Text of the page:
Elizabeth: Don’t Postpone Joy

Judging by last evening’s thunder, lightning, and rain storm, summer is over, which means I should be posting my monthly short story today.  The story will have to wait until next week however, for a number of reasons, not the least of which is that the notebook with the draft story is sitting somewhere on my desk at work, while I am here at home miles and miles away.


While perusing Facebook thinking about an alternative topic for today’s post, the quote at the left kind of jumped out at me.  It is attributed to Edie Windsor, a human rights activist, who always urged others not to postpone joy.  Having watched far too much news coverage over the past few weeks about the flooding, earthquakes, and apocalyptic storms battering many parts of the world, seizing joy now rather than waiting until later seems like a pretty good idea.

So whatever your joy is – finishing that book, spending time with friends, finding the perfect lemon-drop martini,  laughing over old movies, or snuggling up with a loved one – go seize some.

I recently grasped a big handful of joy (and crossed an item off the Bucket List) when I spent a week in Scotland.  Today, I’m aiming a bit smaller and cuddling up with a good book, a mug of coffee, and a sleepy cat.

So, how are you seizing joy this week?

7 thoughts on “Elizabeth: Don’t Postpone Joy

  1. (-: I’m going to go home and make lemonade — which sounds really deep and life-changing since our era has turned Making Lemonade into something with capital letters, if not actually making it: MAKING LEMONADE. But no, I am going to lower-case make lemonade, and maybe something nice with chicken and eggplant. Probably just roast it all, which is both delicious and simple.

    And then the ukulele. I postponed learning to play the uke for years — I’d originally wanted to play mandolin but kept hearing about how hard it was to learn. The uke has made me so happy over the last 20 months or so. I’ll never turn it to good use — but perhaps it’s exactly because it’ll never be a useful skill that it’s so fun and nourishing. If somebody set standards for me, I’d laugh, because I’m not playing for other people. I’m playing for myself.

    And yes, that’s probably a PLAYING UKULELE with some subtext attached . . . .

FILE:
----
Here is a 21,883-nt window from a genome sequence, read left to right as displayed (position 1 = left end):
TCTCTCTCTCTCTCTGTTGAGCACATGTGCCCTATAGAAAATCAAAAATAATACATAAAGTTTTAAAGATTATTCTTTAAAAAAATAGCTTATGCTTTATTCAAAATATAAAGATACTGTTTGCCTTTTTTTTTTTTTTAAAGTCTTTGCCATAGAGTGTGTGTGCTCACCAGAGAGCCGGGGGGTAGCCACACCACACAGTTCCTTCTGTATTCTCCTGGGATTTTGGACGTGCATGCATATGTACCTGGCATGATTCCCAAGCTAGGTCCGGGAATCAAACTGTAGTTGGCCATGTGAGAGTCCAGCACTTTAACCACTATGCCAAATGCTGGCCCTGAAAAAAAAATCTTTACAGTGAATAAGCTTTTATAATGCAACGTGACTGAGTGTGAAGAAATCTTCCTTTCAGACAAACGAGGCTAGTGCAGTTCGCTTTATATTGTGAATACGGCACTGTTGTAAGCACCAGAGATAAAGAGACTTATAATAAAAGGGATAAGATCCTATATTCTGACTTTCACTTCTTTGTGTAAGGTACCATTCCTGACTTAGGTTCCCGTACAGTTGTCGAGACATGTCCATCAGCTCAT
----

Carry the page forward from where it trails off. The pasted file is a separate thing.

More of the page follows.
Glad you made it home safe and sound, and I hope we hear about your adventures in Scotland!!

    • That’s great that your ukulele is such a source of joy. I’ve always wanted to be able to play some kind of instrument, but other than a few years of violin in elementary school, I haven’t made any progress. My mother was an accordion player, as were many of her relatives before her. One of the few pictures I have of her where she truly looks happy is one where she was playing an old family accordion that we had restored.

      • Isn’t it funny how music runs in families? My father had a very bad experience with a piano teacher, so it skipped him. But my aunt played guitar in high school, and all my aunts managed to survive the piano teacher, and become players.

        Ukulele is a relatively cheap instrument. I’ve heard that you can buy a decent one for around $50. My first one was about twice that, but it came with a gig bag and a clip-on tuner. Only four strings meant that I was “playing” within the day, and actually playing and singing very simple songs within two weeks. So much gratification!

        I bet the recorder would be good, too. Not too expensive, not too big, and maybe not too hard (I’m not sure about that).

        (-: But the accordion? OMG, I’m a huge Weird Al fan, and I would love to be able to play the accordion. But it seems like the skill hurdle is really high. (That’s probably ridiculous — now that I know what can be done with chords, I could easily transfer that chord-stuff to the piano or the accordion, and be just as happy singing and playing to those as I am with the uke. But the uke is portable in a way that the piano or even the accordion is not.)

        (Let me whisper in your ear as a temptress: go for it. just go for it.)

        LOL, or not. I asked for my first uke as a Christmas present, and if my husband had pooh-poohed me and gotten me . . . diamonds? Vacuum-cleaners? . . . instead, I would have been happy, but not this happy.

        My second uke I got in San Francisco, as a matter of fact. The guy wasn’t super-friendly and the area wasn’t in the best part of town, but still, I’m happy with the uke I got.

  2. I received the first draft of my website from the developer on Monday (I’ve been not-so-patiently waiting four months since I paid the deposit) and I am thrilled with it.

    Planning to do a formal launch right here on Eight Ladies on September 25th (assuming the kinks have been worked out).

    I’m also 3/4 of the way through the revisions recommended by my editor for The Demon Always Wins. And realizing it’s time to think seriously about covers.

    So, a fair amount of joy going on here.

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